Tarantino’s Django Unchained, which opens in the UK on Friday, has a great tagline to go with its iconic scene: “The ‘D’ is silent; the payback won’t be.” But in common with Quentin’s gift for recycling old songs, scenes from old movies, and even old movie actors, this tagline is recycled from an old dinner party.
Let me explain.
In 1934, Margot Asquith, who was the Countess of Oxford and widow of the British prime minister, hosted a dinner party. Among the guests was the young actress Jean Harlow, the original Blonde Bombshell. Bubbly, brash and informal, the Hollywood starlet insisted on being called Jean, not Miss Harlow, and tried to do the same to Lady Oxford.
Only Lady Oxford, Margot Asquith, wasn’t having any of it.
It wasn’t just a stiff English aristocrat’s obsession with Old World formality. The problem was that Harlow was mispronouncing her host’s first name, loudly and often, as “Mar-gott”, emphasising the ‘t’, instead of as “Mar-go”.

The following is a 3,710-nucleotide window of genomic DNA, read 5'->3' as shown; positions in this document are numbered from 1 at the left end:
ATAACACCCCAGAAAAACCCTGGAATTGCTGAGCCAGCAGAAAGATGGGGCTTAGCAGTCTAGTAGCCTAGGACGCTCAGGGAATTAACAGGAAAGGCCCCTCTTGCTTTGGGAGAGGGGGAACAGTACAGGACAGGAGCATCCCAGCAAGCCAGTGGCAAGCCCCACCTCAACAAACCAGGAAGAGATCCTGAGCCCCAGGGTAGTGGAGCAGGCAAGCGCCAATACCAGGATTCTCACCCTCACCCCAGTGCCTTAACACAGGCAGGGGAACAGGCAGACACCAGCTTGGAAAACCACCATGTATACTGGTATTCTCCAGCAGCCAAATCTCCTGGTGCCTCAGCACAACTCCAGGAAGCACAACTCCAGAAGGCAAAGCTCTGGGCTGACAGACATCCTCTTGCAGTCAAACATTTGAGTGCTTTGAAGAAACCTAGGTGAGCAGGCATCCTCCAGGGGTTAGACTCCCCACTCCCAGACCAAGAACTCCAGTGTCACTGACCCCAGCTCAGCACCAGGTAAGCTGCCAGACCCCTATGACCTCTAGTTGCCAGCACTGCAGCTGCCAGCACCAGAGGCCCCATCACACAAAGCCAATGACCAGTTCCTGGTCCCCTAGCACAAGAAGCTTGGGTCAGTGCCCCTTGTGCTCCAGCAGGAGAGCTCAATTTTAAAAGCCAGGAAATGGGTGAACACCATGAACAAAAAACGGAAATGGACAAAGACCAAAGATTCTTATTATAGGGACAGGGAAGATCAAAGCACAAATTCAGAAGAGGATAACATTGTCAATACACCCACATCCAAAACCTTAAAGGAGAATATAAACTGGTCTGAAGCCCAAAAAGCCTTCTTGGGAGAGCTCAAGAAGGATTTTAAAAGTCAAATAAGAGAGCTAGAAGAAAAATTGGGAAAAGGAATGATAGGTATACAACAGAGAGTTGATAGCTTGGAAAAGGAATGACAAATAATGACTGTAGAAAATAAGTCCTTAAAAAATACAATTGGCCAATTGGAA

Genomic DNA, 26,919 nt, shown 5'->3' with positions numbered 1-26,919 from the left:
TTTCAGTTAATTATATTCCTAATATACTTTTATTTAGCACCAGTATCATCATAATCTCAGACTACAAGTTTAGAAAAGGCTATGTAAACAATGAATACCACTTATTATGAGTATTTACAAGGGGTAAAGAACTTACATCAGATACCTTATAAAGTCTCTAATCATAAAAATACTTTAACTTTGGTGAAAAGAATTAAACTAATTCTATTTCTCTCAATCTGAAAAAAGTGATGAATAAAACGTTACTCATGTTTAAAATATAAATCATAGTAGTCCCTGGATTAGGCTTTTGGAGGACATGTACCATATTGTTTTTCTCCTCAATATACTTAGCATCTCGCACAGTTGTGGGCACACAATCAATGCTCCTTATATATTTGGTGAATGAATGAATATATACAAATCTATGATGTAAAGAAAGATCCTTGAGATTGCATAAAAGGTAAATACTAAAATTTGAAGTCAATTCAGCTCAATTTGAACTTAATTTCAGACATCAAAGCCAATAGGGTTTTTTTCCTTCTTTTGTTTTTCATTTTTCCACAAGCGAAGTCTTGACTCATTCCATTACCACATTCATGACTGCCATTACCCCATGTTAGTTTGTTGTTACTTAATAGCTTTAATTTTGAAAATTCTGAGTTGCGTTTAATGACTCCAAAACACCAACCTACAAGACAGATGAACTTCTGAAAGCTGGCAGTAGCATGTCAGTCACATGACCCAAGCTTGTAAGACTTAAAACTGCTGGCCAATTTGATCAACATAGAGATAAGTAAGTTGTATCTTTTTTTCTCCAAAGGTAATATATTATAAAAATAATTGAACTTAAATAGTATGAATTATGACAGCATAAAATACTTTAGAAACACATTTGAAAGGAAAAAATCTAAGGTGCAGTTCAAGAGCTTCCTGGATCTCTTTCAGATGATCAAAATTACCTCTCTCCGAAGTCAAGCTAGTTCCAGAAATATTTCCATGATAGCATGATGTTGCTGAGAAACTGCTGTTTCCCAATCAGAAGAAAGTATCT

“No dear,” the aristo corrected her at last. “The final ‘t’ in ‘Margot’ is silent. As in ‘Harlow’.”
Tarantino could learn more from Margot Asquith than a tag-line. As a put-down, this is a little more eloquent than “I’m shutting your butt down” (to C4 News). And, wonderfully, it appears not to be apocryphal: http://quoteinvestigator.com/2013/01/13/t-is-silent/.
Asquith got as good as she gave, however. Dorothy Parker, reviewing her books, noted scathingly that “The love affair between Margot Asquith and Margot Asquith will live as one of the prettiest love stories in literature.”
There’s a lovely final twist to the story. David Bowie’s recent single release Where Are We Now? (read my blog on it at http://bit.ly/Vs6C9s) caught journalists off guard; so much so that some of those wheeled on to discuss it hadn’t boned up on the correct pronunciation of his name. Bowie’s son, Duncan Jones, now one of Hollywood’s brightest directors (Moon, Source Code), decided to clear things up.
Under his Twitter handle @ManMadeMoon, he Tweeted: “For those asking, the name is Bowtie… the ‘t’ is silent.”